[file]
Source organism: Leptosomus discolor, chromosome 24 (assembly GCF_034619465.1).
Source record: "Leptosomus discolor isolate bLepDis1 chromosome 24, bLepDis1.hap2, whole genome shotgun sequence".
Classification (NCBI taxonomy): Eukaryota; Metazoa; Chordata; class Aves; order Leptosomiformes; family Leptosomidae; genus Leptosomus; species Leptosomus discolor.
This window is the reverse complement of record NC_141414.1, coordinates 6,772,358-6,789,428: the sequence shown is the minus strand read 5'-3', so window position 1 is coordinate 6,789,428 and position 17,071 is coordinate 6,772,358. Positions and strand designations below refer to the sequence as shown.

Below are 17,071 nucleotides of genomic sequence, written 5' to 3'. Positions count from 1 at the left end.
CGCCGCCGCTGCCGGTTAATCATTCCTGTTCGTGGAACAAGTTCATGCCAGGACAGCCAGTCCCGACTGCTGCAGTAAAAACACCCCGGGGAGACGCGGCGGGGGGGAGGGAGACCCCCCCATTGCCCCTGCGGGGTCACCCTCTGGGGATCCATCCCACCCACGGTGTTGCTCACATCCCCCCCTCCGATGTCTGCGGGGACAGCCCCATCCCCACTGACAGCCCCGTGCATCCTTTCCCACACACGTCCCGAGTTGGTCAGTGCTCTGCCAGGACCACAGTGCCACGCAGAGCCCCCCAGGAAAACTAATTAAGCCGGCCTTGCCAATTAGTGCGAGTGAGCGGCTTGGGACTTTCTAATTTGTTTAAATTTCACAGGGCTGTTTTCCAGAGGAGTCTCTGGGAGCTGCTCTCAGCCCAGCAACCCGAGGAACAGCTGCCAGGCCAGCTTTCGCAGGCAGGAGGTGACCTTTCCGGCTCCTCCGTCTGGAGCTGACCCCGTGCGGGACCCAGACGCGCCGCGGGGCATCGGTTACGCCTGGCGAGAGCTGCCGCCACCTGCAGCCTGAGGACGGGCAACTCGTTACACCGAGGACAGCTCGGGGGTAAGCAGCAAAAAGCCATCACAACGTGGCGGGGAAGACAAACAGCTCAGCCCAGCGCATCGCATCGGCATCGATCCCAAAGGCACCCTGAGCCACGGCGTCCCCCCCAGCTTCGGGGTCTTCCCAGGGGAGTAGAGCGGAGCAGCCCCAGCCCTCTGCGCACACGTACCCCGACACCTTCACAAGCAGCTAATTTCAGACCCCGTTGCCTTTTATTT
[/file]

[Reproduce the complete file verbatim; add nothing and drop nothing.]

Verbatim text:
Source organism: Leptosomus discolor, chromosome 24 (assembly GCF_034619465.1).
Source record: "Leptosomus discolor isolate bLepDis1 chromosome 24, bLepDis1.hap2, whole genome shotgun sequence".
Classification (NCBI taxonomy): Eukaryota; Metazoa; Chordata; class Aves; order Leptosomiformes; family Leptosomidae; genus Leptosomus; species Leptosomus discolor.
This window is the reverse complement of record NC_141414.1, coordinates 6,772,358-6,789,428: the sequence shown is the minus strand read 5'-3', so window position 1 is coordinate 6,789,428 and position 17,071 is coordinate 6,772,358. Positions and strand designations below refer to the sequence as shown.

Below are 17,071 nucleotides of genomic sequence, written 5' to 3'. Positions count from 1 at the left end.
CGCCGCCGCTGCCGGTTAATCATTCCTGTTCGTGGAACAAGTTCATGCCAGGACAGCCAGTCCCGACTGCTGCAGTAAAAACACCCCGGGGAGACGCGGCGGGGGGGAGGGAGACCCCCCCATTGCCCCTGCGGGGTCACCCTCTGGGGATCCATCCCACCCACGGTGTTGCTCACATCCCCCCCTCCGATGTCTGCGGGGACAGCCCCATCCCCACTGACAGCCCCGTGCATCCTTTCCCACACACGTCCCGAGTTGGTCAGTGCTCTGCCAGGACCACAGTGCCACGCAGAGCCCCCCAGGAAAACTAATTAAGCCGGCCTTGCCAATTAGTGCGAGTGAGCGGCTTGGGACTTTCTAATTTGTTTAAATTTCACAGGGCTGTTTTCCAGAGGAGTCTCTGGGAGCTGCTCTCAGCCCAGCAACCCGAGGAACAGCTGCCAGGCCAGCTTTCGCAGGCAGGAGGTGACCTTTCCGGCTCCTCCGTCTGGAGCTGACCCCGTGCGGGACCCAGACGCGCCGCGGGGCATCGGTTACGCCTGGCGAGAGCTGCCGCCACCTGCAGCCTGAGGACGGGCAACTCGTTACACCGAGGACAGCTCGGGGGTAAGCAGCAAAAAGCCATCACAACGTGGCGGGGAAGACAAACAGCTCAGCCCAGCGCATCGCATCGGCATCGATCCCAAAGGCACCCTGAGCCACGGCGTCCCCCCCAGCTTCGGGGTCTTCCCAGGGGAGTAGAGCGGAGCAGCCCCAGCCCTCTGCGCACACGTACCCCGACACCTTCACAAGCAGCTAATTTCAGACCCCGTTGCCTTTTATTT